In June 2017, the Guidelines of the Bishops’ Conference were adjusted to the amendments to the Polish Penal Code, which impose an obligation to report each case of such an offence to state law enforcement agencies.

Assistance to victims as a priority

The primary aspect addressed in the Guidelines is the treatment of the victims. Details are discussed in Annex 1, where we read: “Concern for victims of sexual abuse is a fundamental act of justice on the part of the Church community, which feels pain and shame for the harm done to children and young people.”
Church superiors (diocesan bishops or superiors of religious provinces) are obliged to provide spiritual and psychological assistance to the victim and, if necessary, provide legal advice and ensure a sense of security upon receipt of information about the sexual abuse of a minor. They are also obliged to take actions aimed at preventing the perpetrator from continuing the crime and to work towards restoring trust and a proper climate for the continuation of pastoral work in the ecclesiastical community.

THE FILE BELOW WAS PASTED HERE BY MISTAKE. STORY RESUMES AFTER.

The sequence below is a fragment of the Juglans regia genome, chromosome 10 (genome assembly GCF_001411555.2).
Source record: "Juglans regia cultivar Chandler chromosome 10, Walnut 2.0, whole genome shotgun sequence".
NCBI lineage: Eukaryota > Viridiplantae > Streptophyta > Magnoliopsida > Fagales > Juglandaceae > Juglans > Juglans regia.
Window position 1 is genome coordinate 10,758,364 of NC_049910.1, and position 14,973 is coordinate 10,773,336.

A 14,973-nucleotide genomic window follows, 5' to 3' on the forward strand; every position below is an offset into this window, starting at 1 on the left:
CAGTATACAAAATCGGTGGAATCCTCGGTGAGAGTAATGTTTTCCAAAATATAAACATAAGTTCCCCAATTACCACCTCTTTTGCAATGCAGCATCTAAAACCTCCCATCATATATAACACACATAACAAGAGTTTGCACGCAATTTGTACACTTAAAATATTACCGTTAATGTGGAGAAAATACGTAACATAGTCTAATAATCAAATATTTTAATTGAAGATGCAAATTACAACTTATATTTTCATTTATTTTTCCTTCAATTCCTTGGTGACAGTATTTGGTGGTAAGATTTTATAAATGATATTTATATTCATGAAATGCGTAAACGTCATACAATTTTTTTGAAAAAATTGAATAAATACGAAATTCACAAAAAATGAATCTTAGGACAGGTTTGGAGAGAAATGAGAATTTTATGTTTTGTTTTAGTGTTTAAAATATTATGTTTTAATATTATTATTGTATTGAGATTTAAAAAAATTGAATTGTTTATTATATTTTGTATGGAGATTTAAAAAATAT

A person (bishop’s delegate) or a commission receiving the report from the victim or his guardians is to ensure “the maximum sense of security, show a willingness to listen with good will and accept the truth, and reassure them that by revealing their suffering they also help the Church to restore the violated moral order.”
Spiritual and psychological assistance should also be extended to those in the immediate vicinity of the victim, in particular to members of the victim’s family. When offering psychological help, the Church superior may also use the help of specialists from outside the structures associated with the Catholic Church and should cover the related costs.